In conversations with friends about the new Star Wars movie, I’ve noticed two trends. The first is that most of the people I’ve talked to report enjoying the movie quite a bit (and that makes sense, seeing as how the film is scoring very well on the critic aggregation site Rotten Tomatoes). The second trend is that virtually no one has criticized The Force Awakens for being too much like the original Star Wars trilogy. Indeed, the opposite seems to be true: Most people who have told me how much they like Episode VII have mentioned its similarity, both in feel and in plot, to George Lucas’s first three Star Wars films as a reason why they like it so much.
For the record, I enjoyed The Force Awakens quite a bit, and J.J. Abrams’ homage to the golden moments of the original films was, I thought, well done. But many of my conversations about it have confirmed to me what I suspected when Episode VII was announced: We’re trapped in a cultural moment of nostalgia, and we can’t get out of it.
Of course, the nostalgia-entrapment begins with the existence of movies like The Force Awakens. As I’ve said before, as much as I love Star Wars, the fact that a 40 year old franchise is still dominating the box office, news cycle, and cultural attention is not something to be excited about. There comes a point when tradition becomes stagnation, and at least in American mainstream film culture, it seems like that line was crossed some time ago. Case in point: Included in my screening of Star Wars were trailers for a Harry Potter spinoff, another Captain America film, an inexplicable sequel to Independence Day, and yet *another* X-Men movie. In other words, had an audience member in my theater just awoken from a 12 year coma, they would have seen virtually nothing that they hadn’t seen before.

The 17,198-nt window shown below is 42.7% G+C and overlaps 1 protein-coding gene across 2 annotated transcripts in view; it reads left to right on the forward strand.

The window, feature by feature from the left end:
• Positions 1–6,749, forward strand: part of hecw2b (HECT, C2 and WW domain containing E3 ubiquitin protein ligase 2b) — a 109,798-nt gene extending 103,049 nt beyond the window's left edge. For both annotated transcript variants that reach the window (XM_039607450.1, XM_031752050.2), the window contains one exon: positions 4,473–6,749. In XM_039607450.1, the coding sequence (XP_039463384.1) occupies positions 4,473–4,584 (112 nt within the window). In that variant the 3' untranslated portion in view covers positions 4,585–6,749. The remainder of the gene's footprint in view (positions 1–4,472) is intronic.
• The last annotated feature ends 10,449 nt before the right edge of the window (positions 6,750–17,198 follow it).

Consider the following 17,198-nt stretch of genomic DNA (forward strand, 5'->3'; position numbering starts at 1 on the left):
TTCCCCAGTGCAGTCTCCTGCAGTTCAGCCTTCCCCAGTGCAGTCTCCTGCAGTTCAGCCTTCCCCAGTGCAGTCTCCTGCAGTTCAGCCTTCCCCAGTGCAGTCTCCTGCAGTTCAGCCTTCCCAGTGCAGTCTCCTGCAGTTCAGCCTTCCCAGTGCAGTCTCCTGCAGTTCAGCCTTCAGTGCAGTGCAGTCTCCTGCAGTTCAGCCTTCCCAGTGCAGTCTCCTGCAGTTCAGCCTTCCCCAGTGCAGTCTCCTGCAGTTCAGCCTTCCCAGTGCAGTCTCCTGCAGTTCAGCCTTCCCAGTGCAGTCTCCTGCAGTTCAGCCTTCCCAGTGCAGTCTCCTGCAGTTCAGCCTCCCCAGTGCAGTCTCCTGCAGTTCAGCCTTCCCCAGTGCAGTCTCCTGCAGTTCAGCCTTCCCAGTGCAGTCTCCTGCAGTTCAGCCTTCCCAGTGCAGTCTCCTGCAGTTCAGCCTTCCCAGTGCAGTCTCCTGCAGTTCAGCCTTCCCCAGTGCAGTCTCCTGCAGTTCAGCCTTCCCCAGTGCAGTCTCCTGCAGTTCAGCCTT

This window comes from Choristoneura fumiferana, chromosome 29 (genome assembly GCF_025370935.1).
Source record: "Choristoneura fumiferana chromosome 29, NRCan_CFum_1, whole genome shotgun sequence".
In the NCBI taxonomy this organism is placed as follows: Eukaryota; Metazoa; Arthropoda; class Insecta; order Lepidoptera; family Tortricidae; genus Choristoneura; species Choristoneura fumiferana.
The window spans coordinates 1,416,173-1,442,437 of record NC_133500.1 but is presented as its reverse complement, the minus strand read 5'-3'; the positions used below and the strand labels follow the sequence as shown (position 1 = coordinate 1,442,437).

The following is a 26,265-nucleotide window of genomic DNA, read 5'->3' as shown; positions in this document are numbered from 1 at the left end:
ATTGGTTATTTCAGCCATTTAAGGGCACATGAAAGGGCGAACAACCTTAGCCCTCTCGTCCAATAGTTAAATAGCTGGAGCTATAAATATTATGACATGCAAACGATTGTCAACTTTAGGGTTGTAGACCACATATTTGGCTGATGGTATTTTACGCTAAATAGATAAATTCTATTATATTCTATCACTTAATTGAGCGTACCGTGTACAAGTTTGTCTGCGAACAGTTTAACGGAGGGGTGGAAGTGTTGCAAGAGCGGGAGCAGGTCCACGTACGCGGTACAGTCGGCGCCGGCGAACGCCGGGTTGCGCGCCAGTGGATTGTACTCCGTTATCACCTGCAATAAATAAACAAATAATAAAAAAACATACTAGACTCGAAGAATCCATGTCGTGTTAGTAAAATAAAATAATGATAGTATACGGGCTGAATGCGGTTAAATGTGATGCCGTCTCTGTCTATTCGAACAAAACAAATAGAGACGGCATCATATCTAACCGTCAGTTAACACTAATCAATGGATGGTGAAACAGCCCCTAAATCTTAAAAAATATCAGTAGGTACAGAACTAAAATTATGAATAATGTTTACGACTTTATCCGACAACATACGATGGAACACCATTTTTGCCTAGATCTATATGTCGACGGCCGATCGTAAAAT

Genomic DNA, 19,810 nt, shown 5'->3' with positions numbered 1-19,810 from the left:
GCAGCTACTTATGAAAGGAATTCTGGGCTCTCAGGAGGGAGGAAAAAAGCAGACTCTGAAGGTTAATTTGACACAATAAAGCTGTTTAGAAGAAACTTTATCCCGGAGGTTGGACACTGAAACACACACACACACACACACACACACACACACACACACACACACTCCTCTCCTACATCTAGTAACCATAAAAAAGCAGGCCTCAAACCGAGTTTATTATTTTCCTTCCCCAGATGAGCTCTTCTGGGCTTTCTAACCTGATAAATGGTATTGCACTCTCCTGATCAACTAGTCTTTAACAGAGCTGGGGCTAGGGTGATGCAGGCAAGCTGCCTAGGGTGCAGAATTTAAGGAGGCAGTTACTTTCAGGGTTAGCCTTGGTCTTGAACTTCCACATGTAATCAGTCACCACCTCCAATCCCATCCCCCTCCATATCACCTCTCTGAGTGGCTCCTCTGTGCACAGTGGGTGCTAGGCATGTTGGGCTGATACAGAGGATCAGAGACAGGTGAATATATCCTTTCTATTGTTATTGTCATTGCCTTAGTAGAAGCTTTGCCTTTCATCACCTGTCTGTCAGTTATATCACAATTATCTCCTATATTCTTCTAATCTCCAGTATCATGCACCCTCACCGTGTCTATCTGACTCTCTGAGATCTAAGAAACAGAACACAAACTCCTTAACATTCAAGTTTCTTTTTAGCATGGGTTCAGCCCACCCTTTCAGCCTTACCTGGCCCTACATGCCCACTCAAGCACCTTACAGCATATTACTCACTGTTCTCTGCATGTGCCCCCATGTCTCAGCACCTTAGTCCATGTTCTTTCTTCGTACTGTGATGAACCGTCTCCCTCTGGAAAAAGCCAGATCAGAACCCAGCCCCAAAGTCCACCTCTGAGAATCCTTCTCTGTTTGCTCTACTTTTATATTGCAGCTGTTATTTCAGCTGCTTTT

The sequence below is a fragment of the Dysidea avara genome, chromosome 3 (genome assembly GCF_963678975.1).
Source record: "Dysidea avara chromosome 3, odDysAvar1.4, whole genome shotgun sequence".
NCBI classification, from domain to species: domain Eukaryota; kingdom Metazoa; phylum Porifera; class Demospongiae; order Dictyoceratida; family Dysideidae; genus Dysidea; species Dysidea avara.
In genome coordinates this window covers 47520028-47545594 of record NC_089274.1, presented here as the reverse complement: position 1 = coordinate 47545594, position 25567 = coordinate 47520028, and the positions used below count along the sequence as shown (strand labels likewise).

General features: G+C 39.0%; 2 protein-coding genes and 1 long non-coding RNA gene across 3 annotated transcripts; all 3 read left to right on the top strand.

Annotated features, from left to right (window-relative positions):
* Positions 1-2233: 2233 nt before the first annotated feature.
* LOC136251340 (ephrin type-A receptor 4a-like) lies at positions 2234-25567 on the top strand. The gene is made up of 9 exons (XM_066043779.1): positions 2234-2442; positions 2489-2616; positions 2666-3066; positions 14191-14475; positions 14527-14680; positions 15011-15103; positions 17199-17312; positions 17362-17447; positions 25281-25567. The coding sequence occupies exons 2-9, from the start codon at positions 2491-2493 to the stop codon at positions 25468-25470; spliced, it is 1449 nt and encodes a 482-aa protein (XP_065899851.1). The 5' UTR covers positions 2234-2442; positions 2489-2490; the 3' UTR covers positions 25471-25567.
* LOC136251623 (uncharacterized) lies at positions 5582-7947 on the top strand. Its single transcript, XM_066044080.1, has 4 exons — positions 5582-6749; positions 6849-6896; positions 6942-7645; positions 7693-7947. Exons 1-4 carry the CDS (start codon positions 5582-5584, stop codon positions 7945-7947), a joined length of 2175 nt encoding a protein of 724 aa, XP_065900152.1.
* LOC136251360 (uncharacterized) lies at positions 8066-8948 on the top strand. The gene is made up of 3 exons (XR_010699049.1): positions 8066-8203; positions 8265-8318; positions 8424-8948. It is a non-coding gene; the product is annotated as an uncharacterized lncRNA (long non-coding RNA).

Nostalgia, if unchecked, runs opposed to creativity, freshness, and imagination. Even worse, the dominance of nostalgia in American pop culture has a powerful influence in marketing, making it less likely every year that new storytellers with visions of new worlds, new characters and new adventures will get the financing they need to materialize their talents. That is a particularly disheartening fact when you consider that the storytellers whose work has spawned a generation’s worth of reboots and sequels were themselves at one point the “unknowns:” George Lucas couldn’t find a studio to finance Star Wars until an executive at 2oth Century Fox took a risk on a hunch; Steven Spielberg finished “Jaws” with much of Universal’s leadership wanting to dump both movie and director; and for much of the filming of “The Godfather,” executives of Paramount openly campaigned to fire writer/director Francis Ford Coppola. If formula and nostalgia had been such powerful cultural forces back then, there’s a good chance there’d be no Star Wars to make sequels for at all.
The trap of nostalgia is deceitful. It exaggerates the happiness of the past, then preys on our natural fear that the future will not be like that. But this illusion is easily dismantled, as anyone who has discovered the joys of a new story can attest.
There’s a freedom and a pleasure in letting stories end, in closing the book or rolling the final credits on our beloved tales. The need to resurrect our favorite characters and places through the sequel or the reboot isn’t a need based in the deepest imaginative joys. It is good that stories end rather than live on indefinitely so that we treasure them as we ought and lose ourselves in a finite universe rather than blur the lines in our mind between the truth in our stories and the truth in our lives. If we cannot allow myths to have definite beginnings and endings, it could be that we are idolatrously looking to them not for truth or grace but for a perpetual youthfulness.
Of course, there are dangers on the other side too. An insatiable craving for the new can be a sign of the weightless of our own souls. A disregard for tradition can indicate a ruthless self-centeredness. And, as C.S. Lewis reminded us, novelty is not a virtue and oldness is not a vice.
But we should be careful to distinguish between a healthy regard for those that come before us, and a nostalgia that (unwittingly) devalues tradition by ignoring how and why it exists. In the grand scheme of things, how many Star Wars films get made is probably not of paramount importance. But being trapped by nostalgia has its price. An irrational love of the past can signal a crippling fear of the future. Christians are called to lay aside the weight of fear and follow the gospel onward. If we’re not even willing to learn what life is like without a new Star Wars or Harry Potter, how can we do that?